As part of the return, each partner is issued a Schedule K-1, which records each partner’s share of income and expense. Individual partners report their share of profits and losses on their personal return via Schedule E, Part 2 and pays personal and employment taxes on that income.

Partners do not get paid wages that are reported on a W-2 form. Instead, partners can take a “Guaranteed Payment”.

Guaranteed payments to partners are made to ensure that partners are compensated for specific contributions they make to a partnership, whether in the form of goods or services. This eliminates the risk of their making personal contributions of time or property for which they are never paid if the partnership does not turn a profit for that tax year.

The tax forms associated with a Partnership are:

  • Form 1065 – Partnership Business Tax Return
  • Schedule K-1 from a Partnership

The K-1 form is used to report income on the 1040 personal tax return. Income from the K-1 is transferred to the Schedule E, Part 2 as part of the 1040. Guaranteed Payments are reported on the K-1 and transferred the Schedule E, Part 2.

NOTE: There is a K-1 for the 1065 Partnership Return and a K-1 for S-Corporations. They are both called K-1’s and look similar but are DIFFERENT. Be sure to look at the Upper Left-Hand corner of the form to identify if it is from a Partnership return (1065) or an S-Corporation return (1120S).

back to top

Limited Liability Company (LLC)

An LLC is a legal designation to provide some (hence the term “limited”) protection to the owners of the business. A sole proprietorship, partnership and S-Corporation can become an LLC and remain taxed as they would be without being an LLC.


An LLC can choose to be taxed as a corporation, specifically an S-Corporation, which means they would file a separate business return, though the business itself would not pay taxes. The net income of the business is reported on K-1’s and the owner(s) of the S-Corporation report the earnings (or loss) on their 1040 personal tax returns via the Schedule E.  

The tax forms associated with an S-Corporation are:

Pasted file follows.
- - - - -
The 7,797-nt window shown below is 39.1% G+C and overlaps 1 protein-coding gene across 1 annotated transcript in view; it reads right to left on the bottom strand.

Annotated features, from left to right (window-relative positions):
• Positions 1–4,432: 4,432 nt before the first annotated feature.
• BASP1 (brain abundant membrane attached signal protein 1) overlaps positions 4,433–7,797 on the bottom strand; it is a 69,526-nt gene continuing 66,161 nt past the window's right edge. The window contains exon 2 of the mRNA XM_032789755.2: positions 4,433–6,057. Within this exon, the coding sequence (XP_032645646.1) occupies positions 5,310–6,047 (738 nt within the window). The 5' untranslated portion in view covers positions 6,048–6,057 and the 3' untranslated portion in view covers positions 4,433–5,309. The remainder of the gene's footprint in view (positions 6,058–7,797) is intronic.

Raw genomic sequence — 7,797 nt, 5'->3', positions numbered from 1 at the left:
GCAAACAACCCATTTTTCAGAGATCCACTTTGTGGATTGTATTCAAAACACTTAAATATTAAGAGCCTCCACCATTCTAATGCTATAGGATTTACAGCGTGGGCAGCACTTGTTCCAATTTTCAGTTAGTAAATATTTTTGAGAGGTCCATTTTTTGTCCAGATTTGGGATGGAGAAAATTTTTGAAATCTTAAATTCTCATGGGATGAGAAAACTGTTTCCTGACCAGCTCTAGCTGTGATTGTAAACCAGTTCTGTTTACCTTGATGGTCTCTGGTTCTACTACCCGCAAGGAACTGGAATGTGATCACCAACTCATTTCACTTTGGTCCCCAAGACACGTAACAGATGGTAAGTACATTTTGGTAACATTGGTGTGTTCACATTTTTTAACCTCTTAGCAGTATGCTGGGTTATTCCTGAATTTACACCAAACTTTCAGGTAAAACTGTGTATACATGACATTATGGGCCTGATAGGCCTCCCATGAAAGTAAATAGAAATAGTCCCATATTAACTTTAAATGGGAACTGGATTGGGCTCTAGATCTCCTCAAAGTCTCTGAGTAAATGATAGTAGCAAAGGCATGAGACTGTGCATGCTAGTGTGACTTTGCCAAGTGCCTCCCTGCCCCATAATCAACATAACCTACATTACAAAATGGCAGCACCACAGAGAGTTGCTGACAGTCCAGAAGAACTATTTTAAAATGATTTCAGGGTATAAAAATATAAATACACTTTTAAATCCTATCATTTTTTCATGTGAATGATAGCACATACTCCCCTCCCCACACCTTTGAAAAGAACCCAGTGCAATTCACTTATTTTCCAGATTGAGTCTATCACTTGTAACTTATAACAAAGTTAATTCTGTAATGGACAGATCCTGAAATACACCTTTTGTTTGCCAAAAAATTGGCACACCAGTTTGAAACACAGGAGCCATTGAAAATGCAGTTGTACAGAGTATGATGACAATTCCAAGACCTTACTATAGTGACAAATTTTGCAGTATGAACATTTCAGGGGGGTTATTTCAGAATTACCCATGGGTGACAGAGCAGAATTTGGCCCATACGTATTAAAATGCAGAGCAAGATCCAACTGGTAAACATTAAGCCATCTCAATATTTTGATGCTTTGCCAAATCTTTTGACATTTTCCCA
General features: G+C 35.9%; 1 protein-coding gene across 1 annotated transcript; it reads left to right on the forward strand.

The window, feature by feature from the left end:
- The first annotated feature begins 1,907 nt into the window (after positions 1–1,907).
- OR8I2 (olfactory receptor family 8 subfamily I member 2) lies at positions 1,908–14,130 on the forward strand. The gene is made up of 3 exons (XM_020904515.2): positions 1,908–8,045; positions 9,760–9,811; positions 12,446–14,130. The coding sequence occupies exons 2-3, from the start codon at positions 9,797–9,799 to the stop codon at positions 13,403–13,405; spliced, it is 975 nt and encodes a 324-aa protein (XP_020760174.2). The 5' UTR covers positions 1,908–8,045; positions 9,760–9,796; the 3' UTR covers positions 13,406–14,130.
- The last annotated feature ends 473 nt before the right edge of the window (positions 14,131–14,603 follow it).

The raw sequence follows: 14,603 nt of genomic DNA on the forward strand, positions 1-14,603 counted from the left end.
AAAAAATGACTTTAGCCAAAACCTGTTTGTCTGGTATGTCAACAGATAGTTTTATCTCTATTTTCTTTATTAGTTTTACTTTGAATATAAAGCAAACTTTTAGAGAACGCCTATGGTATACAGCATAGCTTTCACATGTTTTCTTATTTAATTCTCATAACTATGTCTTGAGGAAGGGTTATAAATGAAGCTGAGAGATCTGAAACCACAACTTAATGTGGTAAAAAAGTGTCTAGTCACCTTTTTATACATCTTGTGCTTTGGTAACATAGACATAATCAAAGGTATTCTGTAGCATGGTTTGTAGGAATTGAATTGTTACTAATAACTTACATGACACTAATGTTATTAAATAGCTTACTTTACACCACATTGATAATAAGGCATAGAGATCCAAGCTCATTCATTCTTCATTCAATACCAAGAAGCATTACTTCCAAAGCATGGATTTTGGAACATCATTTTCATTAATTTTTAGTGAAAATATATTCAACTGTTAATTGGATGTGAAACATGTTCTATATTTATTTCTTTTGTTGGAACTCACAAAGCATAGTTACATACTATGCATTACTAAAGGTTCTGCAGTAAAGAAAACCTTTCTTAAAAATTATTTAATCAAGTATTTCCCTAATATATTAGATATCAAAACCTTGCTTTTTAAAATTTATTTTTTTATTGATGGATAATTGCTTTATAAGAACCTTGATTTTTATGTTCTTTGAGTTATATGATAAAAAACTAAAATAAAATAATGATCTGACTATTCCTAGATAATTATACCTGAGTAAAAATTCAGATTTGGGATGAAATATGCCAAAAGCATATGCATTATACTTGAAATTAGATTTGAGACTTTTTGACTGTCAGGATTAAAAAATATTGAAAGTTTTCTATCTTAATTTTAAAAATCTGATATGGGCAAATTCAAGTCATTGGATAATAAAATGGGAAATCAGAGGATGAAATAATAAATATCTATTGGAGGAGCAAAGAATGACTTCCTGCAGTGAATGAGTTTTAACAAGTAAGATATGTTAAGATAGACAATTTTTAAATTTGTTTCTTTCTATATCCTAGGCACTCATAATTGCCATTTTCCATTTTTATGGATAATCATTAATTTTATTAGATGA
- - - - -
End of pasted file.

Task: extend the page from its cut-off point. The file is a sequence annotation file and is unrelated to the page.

• Form 1120s – S Corporation Business Tax Return
  • Schedule K-1 from a S-Corporation

Unlike Partnership K-1 form, there are no Guaranteed Payments for members of an S-Corporation and those are not listed on the S-Corporation K-1 form.

S-Corporations usually pay their owners/officers of the company a regular wage, generating a W-2 statement at the end of the year. Their pay is separated out on the business tax form as “Compensation to Officers” on the 1120S tax return form. If the owner is being paid wages, it will show on the 1120S under this expense line and a W-2 statement will have been generated. The wage for the owner would then be included in Line 7 of the Schedule 1 of the 1040 form.

back to top


Corporations are business structures with shareholders as owners. The company pays taxes on the net income earned by the business. The owners of a corporation do not pay taxes on the business income. Each owners or shareholder is allocated their proportion of the profit via dividends, royalties, and capital gains. Those are reported on their personal tax return.

  • Form 1120 – Corporation Business Tax Return

back to top

IM Resources

Desk Aids

Self Employment Interactive Aid

Dane County SEI Desk Aid

back to top

Wisconsin WHEAP Resources

The Wisconsin 2019 Home Energy + Conference training materials are below:

2019 SGI Training Guide

2019 SGI PowerPoint Slides (in PDF format)

2019 SGI Exercises

2019 SGI Exercise Answers


Iowa LIHEAP Resources (for 8/29/19 training)

2019 LIHEAP Tax Training Guide 8/27/19

2019 LIHEAP Exercises 8/27/19 (answer guide will be uploaded 8/30/19)

2019 LIHEAP PowerPoint 8/27/19

Exercise Answers 9/11/19


back to top